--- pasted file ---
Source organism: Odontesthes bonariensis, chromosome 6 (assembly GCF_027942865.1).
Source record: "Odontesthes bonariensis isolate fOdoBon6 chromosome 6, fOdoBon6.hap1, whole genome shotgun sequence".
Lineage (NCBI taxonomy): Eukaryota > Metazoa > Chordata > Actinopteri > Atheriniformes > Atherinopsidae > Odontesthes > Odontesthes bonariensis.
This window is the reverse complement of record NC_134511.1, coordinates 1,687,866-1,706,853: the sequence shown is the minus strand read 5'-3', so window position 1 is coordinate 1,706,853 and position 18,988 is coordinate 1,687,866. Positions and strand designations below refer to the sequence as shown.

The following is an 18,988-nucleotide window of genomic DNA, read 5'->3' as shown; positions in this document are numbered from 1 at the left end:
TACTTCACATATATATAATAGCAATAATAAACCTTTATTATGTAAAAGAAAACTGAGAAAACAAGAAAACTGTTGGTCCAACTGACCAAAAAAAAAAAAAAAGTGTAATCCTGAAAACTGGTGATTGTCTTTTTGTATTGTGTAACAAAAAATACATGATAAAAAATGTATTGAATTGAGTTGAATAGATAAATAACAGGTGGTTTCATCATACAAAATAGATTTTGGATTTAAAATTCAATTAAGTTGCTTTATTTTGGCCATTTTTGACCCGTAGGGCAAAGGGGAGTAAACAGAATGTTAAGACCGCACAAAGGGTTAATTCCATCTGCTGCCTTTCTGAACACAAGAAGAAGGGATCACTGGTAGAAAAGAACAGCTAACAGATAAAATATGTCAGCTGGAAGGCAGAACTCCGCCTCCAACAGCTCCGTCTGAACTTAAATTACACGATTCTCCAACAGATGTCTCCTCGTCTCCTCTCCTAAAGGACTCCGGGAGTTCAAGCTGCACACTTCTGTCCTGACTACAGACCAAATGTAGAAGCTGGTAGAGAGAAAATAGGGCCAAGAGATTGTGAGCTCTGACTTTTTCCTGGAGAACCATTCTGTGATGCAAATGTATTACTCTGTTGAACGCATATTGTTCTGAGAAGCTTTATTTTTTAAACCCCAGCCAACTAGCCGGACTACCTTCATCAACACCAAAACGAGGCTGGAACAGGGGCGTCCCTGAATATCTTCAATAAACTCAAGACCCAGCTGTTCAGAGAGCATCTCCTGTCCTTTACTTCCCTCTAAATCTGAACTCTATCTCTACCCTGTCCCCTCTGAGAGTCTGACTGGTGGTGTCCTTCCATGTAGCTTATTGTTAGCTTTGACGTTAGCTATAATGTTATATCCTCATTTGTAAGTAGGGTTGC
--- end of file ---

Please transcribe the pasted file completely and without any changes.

Source organism: Odontesthes bonariensis, chromosome 6 (assembly GCF_027942865.1).
Source record: "Odontesthes bonariensis isolate fOdoBon6 chromosome 6, fOdoBon6.hap1, whole genome shotgun sequence".
Lineage (NCBI taxonomy): Eukaryota > Metazoa > Chordata > Actinopteri > Atheriniformes > Atherinopsidae > Odontesthes > Odontesthes bonariensis.
This window is the reverse complement of record NC_134511.1, coordinates 1,687,866-1,706,853: the sequence shown is the minus strand read 5'-3', so window position 1 is coordinate 1,706,853 and position 18,988 is coordinate 1,687,866. Positions and strand designations below refer to the sequence as shown.

The following is an 18,988-nucleotide window of genomic DNA, read 5'->3' as shown; positions in this document are numbered from 1 at the left end:
TACTTCACATATATATAATAGCAATAATAAACCTTTATTATGTAAAAGAAAACTGAGAAAACAAGAAAACTGTTGGTCCAACTGACCAAAAAAAAAAAAAAAGTGTAATCCTGAAAACTGGTGATTGTCTTTTTGTATTGTGTAACAAAAAATACATGATAAAAAATGTATTGAATTGAGTTGAATAGATAAATAACAGGTGGTTTCATCATACAAAATAGATTTTGGATTTAAAATTCAATTAAGTTGCTTTATTTTGGCCATTTTTGACCCGTAGGGCAAAGGGGAGTAAACAGAATGTTAAGACCGCACAAAGGGTTAATTCCATCTGCTGCCTTTCTGAACACAAGAAGAAGGGATCACTGGTAGAAAAGAACAGCTAACAGATAAAATATGTCAGCTGGAAGGCAGAACTCCGCCTCCAACAGCTCCGTCTGAACTTAAATTACACGATTCTCCAACAGATGTCTCCTCGTCTCCTCTCCTAAAGGACTCCGGGAGTTCAAGCTGCACACTTCTGTCCTGACTACAGACCAAATGTAGAAGCTGGTAGAGAGAAAATAGGGCCAAGAGATTGTGAGCTCTGACTTTTTCCTGGAGAACCATTCTGTGATGCAAATGTATTACTCTGTTGAACGCATATTGTTCTGAGAAGCTTTATTTTTTAAACCCCAGCCAACTAGCCGGACTACCTTCATCAACACCAAAACGAGGCTGGAACAGGGGCGTCCCTGAATATCTTCAATAAACTCAAGACCCAGCTGTTCAGAGAGCATCTCCTGTCCTTTACTTCCCTCTAAATCTGAACTCTATCTCTACCCTGTCCCCTCTGAGAGTCTGACTGGTGGTGTCCTTCCATGTAGCTTATTGTTAGCTTTGACGTTAGCTATAATGTTATATCCTCATTTGTAAGTAGGGTTGC